This week, Iran claimed to have gone where only a few countries have gone before – sending a primate into space and retrieving it alive. But now some eagle-eyed observers think there’s something funky about this monkey stunt.
On Monday, Iran’s state news agency broadcast images of a monkey, strapped to a harness, and said the animal was sent up 75 miles – technically outer space, but still at suborbital flight due to the trajectory of the spacecraft -- in a capsule codenamed Pishgam, or “pioneer.” After falling back to Earth, the monkey was then triumphantly displayed for the state media in a miniature silk tuxedo. The entire affair was supposedly a demonstration of the country’s march towards manned missions in space.
Yet some viewers have spotted discrepancies that suggest something is rotten in the state of Iran’s space program.
“It looks like a very different monkey, the nose, the features, everything is different,” Yariv Bash, founder and CEO of Israeli space nonprofit Space Israel, told the Telegraph on Friday.
Whereas the monkey shown in the harness had light-colored fur and a red mole over its right eye, the monkey in the tuxedo was dark-colored and unblemished. A side-by-side comparison makes the switcheroo seem laughably obvious:
“This means that either the original monkey died from a heart attack after the rocket landed or that the experiment didn’t go that well,” Bash said.
If Iran’s first monkey astronaut perished in the line of duty, he’d join a long line of simian comrades that have perished in space. America’s first attempt to use primate astronauts in 1948 failed when a V2 rocket exploded midflight, killing its passenger, a rhesus monkey named Albert. Albert II through Albert IV also met bad ends, falling prey to explosions and parachute failure.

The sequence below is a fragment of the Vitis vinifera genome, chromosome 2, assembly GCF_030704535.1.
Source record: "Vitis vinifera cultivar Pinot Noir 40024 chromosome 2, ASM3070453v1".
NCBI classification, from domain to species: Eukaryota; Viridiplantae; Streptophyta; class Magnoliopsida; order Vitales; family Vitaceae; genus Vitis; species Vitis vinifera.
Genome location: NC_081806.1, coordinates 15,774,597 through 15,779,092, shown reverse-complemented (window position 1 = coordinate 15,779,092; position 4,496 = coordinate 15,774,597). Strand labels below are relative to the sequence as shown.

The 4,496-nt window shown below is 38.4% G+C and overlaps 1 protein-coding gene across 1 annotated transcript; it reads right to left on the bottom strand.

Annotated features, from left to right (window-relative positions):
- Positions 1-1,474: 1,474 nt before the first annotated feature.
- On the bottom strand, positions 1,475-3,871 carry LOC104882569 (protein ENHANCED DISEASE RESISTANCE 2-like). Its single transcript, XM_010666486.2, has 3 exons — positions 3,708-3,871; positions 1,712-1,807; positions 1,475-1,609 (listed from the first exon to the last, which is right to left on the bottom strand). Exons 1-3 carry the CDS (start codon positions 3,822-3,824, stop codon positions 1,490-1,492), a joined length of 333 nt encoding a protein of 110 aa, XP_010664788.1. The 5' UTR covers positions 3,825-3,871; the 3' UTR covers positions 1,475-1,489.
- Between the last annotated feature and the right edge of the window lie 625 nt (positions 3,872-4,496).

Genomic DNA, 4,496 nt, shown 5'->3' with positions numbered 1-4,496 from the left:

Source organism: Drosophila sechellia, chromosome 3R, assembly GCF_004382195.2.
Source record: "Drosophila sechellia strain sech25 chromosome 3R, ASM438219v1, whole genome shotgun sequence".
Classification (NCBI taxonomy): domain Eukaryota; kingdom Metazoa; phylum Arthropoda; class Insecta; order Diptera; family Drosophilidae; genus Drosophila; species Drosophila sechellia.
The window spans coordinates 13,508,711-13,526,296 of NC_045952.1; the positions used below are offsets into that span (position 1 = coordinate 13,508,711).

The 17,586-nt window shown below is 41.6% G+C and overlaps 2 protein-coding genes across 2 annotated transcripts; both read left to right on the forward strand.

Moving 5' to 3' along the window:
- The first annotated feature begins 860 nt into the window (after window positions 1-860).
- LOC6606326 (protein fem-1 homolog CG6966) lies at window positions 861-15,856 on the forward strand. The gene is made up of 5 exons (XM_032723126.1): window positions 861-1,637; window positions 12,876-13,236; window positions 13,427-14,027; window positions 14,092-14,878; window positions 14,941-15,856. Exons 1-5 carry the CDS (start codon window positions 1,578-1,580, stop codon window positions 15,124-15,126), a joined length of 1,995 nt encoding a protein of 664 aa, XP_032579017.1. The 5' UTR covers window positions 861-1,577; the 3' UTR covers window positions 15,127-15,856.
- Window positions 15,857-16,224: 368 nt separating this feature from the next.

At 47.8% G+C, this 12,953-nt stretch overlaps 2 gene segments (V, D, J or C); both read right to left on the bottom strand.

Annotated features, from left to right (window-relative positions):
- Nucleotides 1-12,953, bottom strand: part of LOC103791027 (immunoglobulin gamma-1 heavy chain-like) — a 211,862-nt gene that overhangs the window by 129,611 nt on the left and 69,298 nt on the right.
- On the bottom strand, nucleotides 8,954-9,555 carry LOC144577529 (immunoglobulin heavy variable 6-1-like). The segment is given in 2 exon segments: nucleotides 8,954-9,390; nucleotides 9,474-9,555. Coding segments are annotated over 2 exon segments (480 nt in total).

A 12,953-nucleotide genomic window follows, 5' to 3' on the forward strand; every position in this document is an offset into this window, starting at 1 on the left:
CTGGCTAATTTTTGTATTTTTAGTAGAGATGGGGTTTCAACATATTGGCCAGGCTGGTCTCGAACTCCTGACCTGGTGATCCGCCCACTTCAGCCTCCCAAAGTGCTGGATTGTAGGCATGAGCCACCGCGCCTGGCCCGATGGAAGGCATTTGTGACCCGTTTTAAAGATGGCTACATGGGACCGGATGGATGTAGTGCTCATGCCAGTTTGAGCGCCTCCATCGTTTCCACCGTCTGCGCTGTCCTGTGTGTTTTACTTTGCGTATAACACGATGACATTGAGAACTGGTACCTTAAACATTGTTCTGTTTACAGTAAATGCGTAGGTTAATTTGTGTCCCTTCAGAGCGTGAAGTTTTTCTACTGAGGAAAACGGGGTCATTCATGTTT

In 1959, NASA successfully recovered live monkeys after space travel for the first time -- Miss Baker, a squirrel monkey, and Able, a rhesus monkey.
An even simpler explanation is that the Iranian launch never actually took place, and that the Iranian space agency happened to have an extra monkey on hand for its press briefing.
On Monday, Buzzfeed talked to several experts that cast doubts about Iran’s claims.
"I would be surprised if they could do that, but that could be a cover for missile tests again," Robert Farquhar, a space exploration researcher, told Buzzfeed. "I didn't think they had something that could do that, certainly not to recover the monkey again."
Even if Iran was monkeying around with the press, government officials probably aren’t laughing. A fake monkey flight could be a “fig leaf you put on a military program you want to disguise or you want to camouflage," NBC News space consultant James Oberg told Buzzfeed. "It's murky."
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